“Are you scared yet?” asks Don ‘Big Don’ Staton of Big Bend Overland Tours as the Rio Grande river comes into view, marking the southern limits of one of the least visited national parks in mainland USA and the country’s border with Mexico.
He’s being sarcastic. Before us looms the sheer 1,500ft face of Saint Elena canyon, a far more effective blockade than Donald’s much-trumpeted wall.
Due to industrial damming, the once mighty river is now a mere trickle and, in places, one can easily wade from Mexico to Texas. After a particularly contentious election campaign, this is a fact that scares the bejesus out of some locals: “Oh, I’d love to go to Big Bend National Park,” says a Texan travel representative from one of the state’s cosmopolitan cities, “but I’d be worried about running into an illegal immigrant.”
With terror attacks, global conflicts and health scares dominating the headlines, travellers are becoming more cautious — but not necessarily more knowledgeable. In truth, the vast, scorching Chihuahuan Desert, which straddles both Mexico and the US, is border enough in itself.
Shaky geography has a lot to answer for. Tour operators in Kenya reported a dramatic drop in visitors due to health concerns over the recent Ebola epidemic in West Africa, despite the closest outbreak being over 3,000 miles away; London was closer to the epicentre of the outbreak than Nairobi was.
Meanwhile, Zika virus has, at time of writing, affected around 50 countries and territories across Latin America and Asia, causing widespread panic and confusion. Some would-be travellers are simply staying home.
It’s the threat of terrorism that has, predictably, impacted on Middle Eastern destinations. Jordan, which neighbours both Syria and Iraq, saw a 23% fall in visitors in 2015, while Egypt’s tourist numbers plummeted by 40% in the first quarter of 2016. At this year’s Arabian Travel Market, tourism marketing representatives from both destinations confirmed that, as Europeans and Americans are avoiding the whole area, the industry is now focused on increasing ‘domestic’ tourism from neighbouring Arab countries.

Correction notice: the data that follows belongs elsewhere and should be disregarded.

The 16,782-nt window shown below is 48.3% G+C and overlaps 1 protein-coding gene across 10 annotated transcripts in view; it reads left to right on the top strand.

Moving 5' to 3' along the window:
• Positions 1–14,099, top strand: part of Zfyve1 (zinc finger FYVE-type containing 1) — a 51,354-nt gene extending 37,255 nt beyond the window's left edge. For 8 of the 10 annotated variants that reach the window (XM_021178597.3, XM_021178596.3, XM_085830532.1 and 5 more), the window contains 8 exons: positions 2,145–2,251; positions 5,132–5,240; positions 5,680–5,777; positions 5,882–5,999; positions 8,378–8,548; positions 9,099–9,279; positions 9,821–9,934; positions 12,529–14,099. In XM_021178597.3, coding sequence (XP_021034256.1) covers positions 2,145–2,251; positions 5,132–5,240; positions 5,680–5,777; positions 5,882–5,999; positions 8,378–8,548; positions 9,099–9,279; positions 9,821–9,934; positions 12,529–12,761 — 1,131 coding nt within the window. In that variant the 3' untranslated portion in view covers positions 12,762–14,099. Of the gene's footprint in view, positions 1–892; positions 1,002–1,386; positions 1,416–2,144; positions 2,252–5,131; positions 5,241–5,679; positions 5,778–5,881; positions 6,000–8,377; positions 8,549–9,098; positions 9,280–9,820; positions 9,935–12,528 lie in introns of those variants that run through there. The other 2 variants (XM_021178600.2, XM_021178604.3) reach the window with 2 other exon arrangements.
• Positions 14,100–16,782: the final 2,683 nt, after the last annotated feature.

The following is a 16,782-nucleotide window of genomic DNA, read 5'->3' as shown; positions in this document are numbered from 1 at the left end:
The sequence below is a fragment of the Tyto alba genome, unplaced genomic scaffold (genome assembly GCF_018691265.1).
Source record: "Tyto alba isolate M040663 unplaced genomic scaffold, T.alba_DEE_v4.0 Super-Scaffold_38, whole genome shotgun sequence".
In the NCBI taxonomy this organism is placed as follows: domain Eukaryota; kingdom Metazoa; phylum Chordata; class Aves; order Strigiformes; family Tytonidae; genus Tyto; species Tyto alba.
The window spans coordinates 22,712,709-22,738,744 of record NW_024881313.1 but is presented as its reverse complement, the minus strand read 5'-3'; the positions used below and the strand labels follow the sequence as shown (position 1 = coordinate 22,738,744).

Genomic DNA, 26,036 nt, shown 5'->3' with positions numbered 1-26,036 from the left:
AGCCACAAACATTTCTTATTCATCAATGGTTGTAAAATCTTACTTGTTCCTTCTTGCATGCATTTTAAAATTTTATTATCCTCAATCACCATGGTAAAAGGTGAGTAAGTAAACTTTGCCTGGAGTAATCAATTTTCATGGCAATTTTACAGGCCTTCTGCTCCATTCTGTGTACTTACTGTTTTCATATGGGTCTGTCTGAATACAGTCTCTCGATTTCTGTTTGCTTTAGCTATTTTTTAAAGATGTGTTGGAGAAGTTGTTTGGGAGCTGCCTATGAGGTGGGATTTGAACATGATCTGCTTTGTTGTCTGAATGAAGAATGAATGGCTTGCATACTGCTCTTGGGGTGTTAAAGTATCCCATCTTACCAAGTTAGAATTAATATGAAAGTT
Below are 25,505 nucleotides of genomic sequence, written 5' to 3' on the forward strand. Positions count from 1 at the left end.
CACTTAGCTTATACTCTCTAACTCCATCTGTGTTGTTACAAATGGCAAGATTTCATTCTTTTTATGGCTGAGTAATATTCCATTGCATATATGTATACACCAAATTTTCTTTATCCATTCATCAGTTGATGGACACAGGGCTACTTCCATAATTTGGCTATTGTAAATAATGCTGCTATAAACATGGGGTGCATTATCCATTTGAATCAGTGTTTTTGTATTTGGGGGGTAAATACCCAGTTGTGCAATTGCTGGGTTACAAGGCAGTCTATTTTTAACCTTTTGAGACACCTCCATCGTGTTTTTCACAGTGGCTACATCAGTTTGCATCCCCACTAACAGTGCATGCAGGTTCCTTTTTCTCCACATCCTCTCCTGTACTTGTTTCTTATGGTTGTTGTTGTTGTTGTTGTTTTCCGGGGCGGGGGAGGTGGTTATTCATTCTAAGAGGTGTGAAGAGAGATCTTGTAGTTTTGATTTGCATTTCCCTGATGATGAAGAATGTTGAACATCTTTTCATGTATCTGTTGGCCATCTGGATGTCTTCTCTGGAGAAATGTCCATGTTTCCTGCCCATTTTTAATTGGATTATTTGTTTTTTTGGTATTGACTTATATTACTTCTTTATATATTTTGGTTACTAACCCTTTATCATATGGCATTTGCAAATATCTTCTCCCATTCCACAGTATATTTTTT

Britain is seeing a rise in ‘staycations’ after a spate of terror attacks in nearby France and Belgium, but some international tourists are steering clear of the UK for the same reasons:
“You hear of terrorism in one part of Europe and the perception [is] that other parts of Europe are also dangerous,” says tourism lecturer David Beirman, from Sydney’s University of Technology.
Although international tourism grew by 4.4% (an extra 50 million travellers) in 2015, global travellers are increasingly looking beyond Europe for their holidays.
Interestingly, Stephanie Loeber from Massachusetts attraction Boston Tea Party Ships & Museum, doesn’t feel the 2013 Boston Marathon attack negatively impacted on tourism: “Visitor numbers have gone up and up. If anything, the news coverage of the way we came together as a city put Boston even more on the map.”
Indeed, the US has seen a healthy rise in tourist arrivals, with 75 million international visitors last year alone. Roger Dow, CEO of the US Travel Association, says: “Our responses to threats in today’s world should be informed by intelligence and continuing to engage our friends and allies. We stand our best chance to achieve security when travellers, and indeed all of us, choose freedom over fear.”
It’s impossible to insulate yourself from risk, and there’s no reason not to travel abroad if you take sensible precautions. Read Foreign & Commonwealth Office advisories and remember that terrorism is a global threat that could strike practically anywhere.
In the words of Mark Twain, “Travel is fatal to prejudice, bigotry, and narrow-mindedness.”
Which countries are travellers avoiding?
Brits are staying away from the Middle East, as well as traditional holiday favourites such as Egypt’s Sharm El Sheik and Tunisia, in the wake of terror attacks that targeted tourists.
So where is safe to travel?
Cautious travellers might want to consider under-the-radar destinations with western standards of healthcare, such as New Zealand, Iceland and Japan, which are all seeing a boost in visitor numbers. These island nations have no borders, and do relatively little to upset anyone.
What do I need to know about Zika?
While symptoms are mild, pregnant women are advised to avoid travelling to Zika-affected areas as it’s believe the virus can cause serious birth defects.
How do I know if it’s safe?
Check the Foreign & Commonwealth Office website for travel updates, and remember that while advice errs on the side of caution, they’ll make it very clear if you should avoid travelling to a specific destination.
Published in the September 2016 issue of National Geographic Traveller (UK)